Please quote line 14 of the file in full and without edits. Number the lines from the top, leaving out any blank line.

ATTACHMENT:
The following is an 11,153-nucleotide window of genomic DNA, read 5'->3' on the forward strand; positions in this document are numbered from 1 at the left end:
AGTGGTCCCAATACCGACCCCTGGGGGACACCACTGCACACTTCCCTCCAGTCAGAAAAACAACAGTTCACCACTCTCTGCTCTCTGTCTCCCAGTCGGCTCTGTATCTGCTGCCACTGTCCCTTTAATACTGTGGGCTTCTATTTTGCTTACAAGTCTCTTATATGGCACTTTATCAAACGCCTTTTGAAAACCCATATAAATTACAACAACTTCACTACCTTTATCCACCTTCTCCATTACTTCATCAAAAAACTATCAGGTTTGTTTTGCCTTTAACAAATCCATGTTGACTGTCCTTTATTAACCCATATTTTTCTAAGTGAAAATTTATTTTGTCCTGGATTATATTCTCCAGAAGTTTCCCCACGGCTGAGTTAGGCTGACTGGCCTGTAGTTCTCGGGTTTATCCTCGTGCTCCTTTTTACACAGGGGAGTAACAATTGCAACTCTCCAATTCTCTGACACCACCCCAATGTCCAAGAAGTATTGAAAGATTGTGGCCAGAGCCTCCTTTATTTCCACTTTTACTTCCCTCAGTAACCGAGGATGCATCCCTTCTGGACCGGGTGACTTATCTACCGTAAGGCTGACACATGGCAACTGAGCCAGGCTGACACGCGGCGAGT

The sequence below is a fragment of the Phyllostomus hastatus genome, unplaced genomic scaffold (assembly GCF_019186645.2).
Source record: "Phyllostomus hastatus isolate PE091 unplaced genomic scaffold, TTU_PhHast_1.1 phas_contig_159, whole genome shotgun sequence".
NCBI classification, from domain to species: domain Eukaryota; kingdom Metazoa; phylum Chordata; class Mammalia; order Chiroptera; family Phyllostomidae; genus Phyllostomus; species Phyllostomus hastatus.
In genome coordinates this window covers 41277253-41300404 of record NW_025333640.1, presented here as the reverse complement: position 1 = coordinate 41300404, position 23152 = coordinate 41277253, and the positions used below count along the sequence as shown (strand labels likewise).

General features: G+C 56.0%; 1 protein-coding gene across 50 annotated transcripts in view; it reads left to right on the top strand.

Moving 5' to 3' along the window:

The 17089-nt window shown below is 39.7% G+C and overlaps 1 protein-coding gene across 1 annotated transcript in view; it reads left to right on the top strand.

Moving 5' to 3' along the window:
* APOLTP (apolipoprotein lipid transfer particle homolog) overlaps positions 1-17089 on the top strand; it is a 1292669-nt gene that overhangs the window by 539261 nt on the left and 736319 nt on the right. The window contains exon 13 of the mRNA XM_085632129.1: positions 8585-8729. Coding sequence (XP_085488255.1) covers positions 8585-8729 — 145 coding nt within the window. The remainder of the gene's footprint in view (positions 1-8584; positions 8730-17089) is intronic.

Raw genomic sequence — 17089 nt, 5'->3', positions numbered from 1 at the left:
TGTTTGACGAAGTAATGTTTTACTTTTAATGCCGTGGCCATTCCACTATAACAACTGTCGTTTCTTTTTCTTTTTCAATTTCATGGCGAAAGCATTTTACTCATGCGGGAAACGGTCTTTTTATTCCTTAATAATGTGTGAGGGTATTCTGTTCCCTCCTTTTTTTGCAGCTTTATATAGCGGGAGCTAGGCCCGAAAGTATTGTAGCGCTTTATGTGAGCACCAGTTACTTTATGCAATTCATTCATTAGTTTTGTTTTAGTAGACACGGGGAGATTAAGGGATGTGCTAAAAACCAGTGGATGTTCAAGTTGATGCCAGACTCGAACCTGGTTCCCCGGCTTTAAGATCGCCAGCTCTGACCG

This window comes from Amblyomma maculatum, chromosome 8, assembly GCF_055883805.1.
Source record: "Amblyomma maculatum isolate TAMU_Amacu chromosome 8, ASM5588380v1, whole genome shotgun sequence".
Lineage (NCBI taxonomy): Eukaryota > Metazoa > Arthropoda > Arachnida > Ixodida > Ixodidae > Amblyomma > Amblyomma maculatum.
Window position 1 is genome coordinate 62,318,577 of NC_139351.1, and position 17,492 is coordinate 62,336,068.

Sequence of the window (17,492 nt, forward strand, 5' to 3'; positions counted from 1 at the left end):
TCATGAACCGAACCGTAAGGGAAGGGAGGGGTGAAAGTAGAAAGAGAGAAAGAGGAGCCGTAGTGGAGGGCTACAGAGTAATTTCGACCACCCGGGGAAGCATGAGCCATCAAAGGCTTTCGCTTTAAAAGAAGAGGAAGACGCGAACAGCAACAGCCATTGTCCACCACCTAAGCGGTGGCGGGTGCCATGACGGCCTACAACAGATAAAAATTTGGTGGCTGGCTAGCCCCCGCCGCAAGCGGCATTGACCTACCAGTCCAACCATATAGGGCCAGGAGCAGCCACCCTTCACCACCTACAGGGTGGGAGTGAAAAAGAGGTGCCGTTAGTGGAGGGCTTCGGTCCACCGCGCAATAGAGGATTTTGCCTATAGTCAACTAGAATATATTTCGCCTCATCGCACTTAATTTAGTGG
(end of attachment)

This window comes from Amblyomma maculatum, chromosome 8, assembly GCF_055883805.1.